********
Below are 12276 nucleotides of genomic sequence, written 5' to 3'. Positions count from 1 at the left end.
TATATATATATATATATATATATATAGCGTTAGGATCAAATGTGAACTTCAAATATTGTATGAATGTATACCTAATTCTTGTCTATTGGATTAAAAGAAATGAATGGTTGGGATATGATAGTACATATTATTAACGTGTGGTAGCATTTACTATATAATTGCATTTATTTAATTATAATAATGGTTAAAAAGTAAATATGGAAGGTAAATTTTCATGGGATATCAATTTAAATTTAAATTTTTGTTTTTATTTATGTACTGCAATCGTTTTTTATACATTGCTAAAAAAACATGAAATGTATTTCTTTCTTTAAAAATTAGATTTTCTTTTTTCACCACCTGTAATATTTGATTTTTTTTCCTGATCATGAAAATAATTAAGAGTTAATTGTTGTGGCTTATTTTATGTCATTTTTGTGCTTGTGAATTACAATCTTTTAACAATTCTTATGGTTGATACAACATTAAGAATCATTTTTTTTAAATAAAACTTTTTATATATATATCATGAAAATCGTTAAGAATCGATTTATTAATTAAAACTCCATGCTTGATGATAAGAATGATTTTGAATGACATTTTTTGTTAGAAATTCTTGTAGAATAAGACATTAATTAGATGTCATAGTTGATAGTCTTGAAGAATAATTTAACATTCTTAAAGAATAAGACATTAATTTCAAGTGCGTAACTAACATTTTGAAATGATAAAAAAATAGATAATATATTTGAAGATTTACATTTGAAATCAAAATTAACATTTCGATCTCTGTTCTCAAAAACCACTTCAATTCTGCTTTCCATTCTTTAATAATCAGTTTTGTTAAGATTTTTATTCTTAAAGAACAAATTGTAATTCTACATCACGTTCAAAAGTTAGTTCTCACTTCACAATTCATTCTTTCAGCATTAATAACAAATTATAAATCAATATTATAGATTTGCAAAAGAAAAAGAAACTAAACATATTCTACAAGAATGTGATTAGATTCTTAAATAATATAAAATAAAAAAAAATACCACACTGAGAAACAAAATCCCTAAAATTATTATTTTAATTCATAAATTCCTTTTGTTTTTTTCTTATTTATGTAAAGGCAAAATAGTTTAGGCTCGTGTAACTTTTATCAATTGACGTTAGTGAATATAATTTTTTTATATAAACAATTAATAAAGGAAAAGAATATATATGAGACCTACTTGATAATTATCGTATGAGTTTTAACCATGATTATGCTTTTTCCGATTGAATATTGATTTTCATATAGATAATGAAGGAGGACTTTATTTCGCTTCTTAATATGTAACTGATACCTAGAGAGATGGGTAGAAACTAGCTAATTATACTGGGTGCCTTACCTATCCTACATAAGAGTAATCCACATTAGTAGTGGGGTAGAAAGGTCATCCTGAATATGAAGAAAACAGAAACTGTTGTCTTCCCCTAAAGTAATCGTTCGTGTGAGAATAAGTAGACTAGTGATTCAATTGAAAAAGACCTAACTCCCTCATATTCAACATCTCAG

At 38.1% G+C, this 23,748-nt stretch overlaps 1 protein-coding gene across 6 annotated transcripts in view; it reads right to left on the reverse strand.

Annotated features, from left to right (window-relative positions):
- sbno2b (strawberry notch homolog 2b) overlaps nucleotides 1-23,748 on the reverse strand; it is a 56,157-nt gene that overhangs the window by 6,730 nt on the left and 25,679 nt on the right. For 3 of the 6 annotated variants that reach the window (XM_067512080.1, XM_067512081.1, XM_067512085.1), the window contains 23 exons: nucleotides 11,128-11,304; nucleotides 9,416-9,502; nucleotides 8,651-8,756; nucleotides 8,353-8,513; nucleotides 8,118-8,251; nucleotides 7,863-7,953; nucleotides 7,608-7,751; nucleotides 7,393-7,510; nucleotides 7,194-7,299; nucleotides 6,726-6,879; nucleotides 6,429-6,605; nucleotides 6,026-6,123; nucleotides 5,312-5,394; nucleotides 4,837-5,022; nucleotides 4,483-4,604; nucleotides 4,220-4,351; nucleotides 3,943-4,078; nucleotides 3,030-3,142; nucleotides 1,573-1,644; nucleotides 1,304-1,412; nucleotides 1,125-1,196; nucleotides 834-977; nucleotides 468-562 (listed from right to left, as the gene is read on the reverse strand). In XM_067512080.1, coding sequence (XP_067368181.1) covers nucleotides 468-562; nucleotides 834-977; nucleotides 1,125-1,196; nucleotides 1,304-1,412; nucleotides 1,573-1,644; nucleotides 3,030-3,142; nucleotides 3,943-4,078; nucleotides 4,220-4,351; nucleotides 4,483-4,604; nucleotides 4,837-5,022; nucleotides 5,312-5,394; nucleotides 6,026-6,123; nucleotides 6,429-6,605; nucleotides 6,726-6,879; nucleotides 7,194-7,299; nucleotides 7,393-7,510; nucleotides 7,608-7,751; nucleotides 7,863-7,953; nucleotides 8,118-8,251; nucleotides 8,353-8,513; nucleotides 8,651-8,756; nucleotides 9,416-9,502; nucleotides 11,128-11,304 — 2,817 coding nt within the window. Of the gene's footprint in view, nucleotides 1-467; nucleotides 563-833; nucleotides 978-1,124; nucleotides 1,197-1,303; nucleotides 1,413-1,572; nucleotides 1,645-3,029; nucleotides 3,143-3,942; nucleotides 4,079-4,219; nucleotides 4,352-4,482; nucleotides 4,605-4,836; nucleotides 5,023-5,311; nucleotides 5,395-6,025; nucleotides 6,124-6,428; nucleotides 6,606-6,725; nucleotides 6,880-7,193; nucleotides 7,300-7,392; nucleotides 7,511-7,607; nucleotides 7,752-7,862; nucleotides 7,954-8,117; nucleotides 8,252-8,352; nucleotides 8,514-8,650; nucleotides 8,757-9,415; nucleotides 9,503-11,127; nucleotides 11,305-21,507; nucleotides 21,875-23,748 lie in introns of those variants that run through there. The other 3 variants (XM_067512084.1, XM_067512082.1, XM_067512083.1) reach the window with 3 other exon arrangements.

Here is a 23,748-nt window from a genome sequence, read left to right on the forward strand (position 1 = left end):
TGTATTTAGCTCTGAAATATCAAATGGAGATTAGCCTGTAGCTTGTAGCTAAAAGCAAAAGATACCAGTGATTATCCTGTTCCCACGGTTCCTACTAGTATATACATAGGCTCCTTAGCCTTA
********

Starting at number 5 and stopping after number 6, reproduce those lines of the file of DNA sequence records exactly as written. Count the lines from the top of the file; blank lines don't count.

- sbno2b (strawberry notch homolog 2b) overlaps nucleotides 1-23,748 on the reverse strand; it is a 56,157-nt gene that overhangs the window by 6,730 nt on the left and 25,679 nt on the right. For 3 of the 6 annotated variants that reach the window (XM_067512080.1, XM_067512081.1, XM_067512085.1), the window contains 23 exons: nucleotides 11,128-11,304; nucleotides 9,416-9,502; nucleotides 8,651-8,756; nucleotides 8,353-8,513; nucleotides 8,118-8,251; nucleotides 7,863-7,953; nucleotides 7,608-7,751; nucleotides 7,393-7,510; nucleotides 7,194-7,299; nucleotides 6,726-6,879; nucleotides 6,429-6,605; nucleotides 6,026-6,123; nucleotides 5,312-5,394; nucleotides 4,837-5,022; nucleotides 4,483-4,604; nucleotides 4,220-4,351; nucleotides 3,943-4,078; nucleotides 3,030-3,142; nucleotides 1,573-1,644; nucleotides 1,304-1,412; nucleotides 1,125-1,196; nucleotides 834-977; nucleotides 468-562 (listed from right to left, as the gene is read on the reverse strand). In XM_067512080.1, coding sequence (XP_067368181.1) covers nucleotides 468-562; nucleotides 834-977; nucleotides 1,125-1,196; nucleotides 1,304-1,412; nucleotides 1,573-1,644; nucleotides 3,030-3,142; nucleotides 3,943-4,078; nucleotides 4,220-4,351; nucleotides 4,483-4,604; nucleotides 4,837-5,022; nucleotides 5,312-5,394; nucleotides 6,026-6,123; nucleotides 6,429-6,605; nucleotides 6,726-6,879; nucleotides 7,194-7,299; nucleotides 7,393-7,510; nucleotides 7,608-7,751; nucleotides 7,863-7,953; nucleotides 8,118-8,251; nucleotides 8,353-8,513; nucleotides 8,651-8,756; nucleotides 9,416-9,502; nucleotides 11,128-11,304 — 2,817 coding nt within the window. Of the gene's footprint in view, nucleotides 1-467; nucleotides 563-833; nucleotides 978-1,124; nucleotides 1,197-1,303; nucleotides 1,413-1,572; nucleotides 1,645-3,029; nucleotides 3,143-3,942; nucleotides 4,079-4,219; nucleotides 4,352-4,482; nucleotides 4,605-4,836; nucleotides 5,023-5,311; nucleotides 5,395-6,025; nucleotides 6,124-6,428; nucleotides 6,606-6,725; nucleotides 6,880-7,193; nucleotides 7,300-7,392; nucleotides 7,511-7,607; nucleotides 7,752-7,862; nucleotides 7,954-8,117; nucleotides 8,252-8,352; nucleotides 8,514-8,650; nucleotides 8,757-9,415; nucleotides 9,503-11,127; nucleotides 11,305-21,507; nucleotides 21,875-23,748 lie in introns of those variants that run through there. The other 3 variants (XM_067512084.1, XM_067512082.1, XM_067512083.1) reach the window with 3 other exon arrangements.

Here is a 23,748-nt window from a genome sequence, read left to right on the forward strand (position 1 = left end):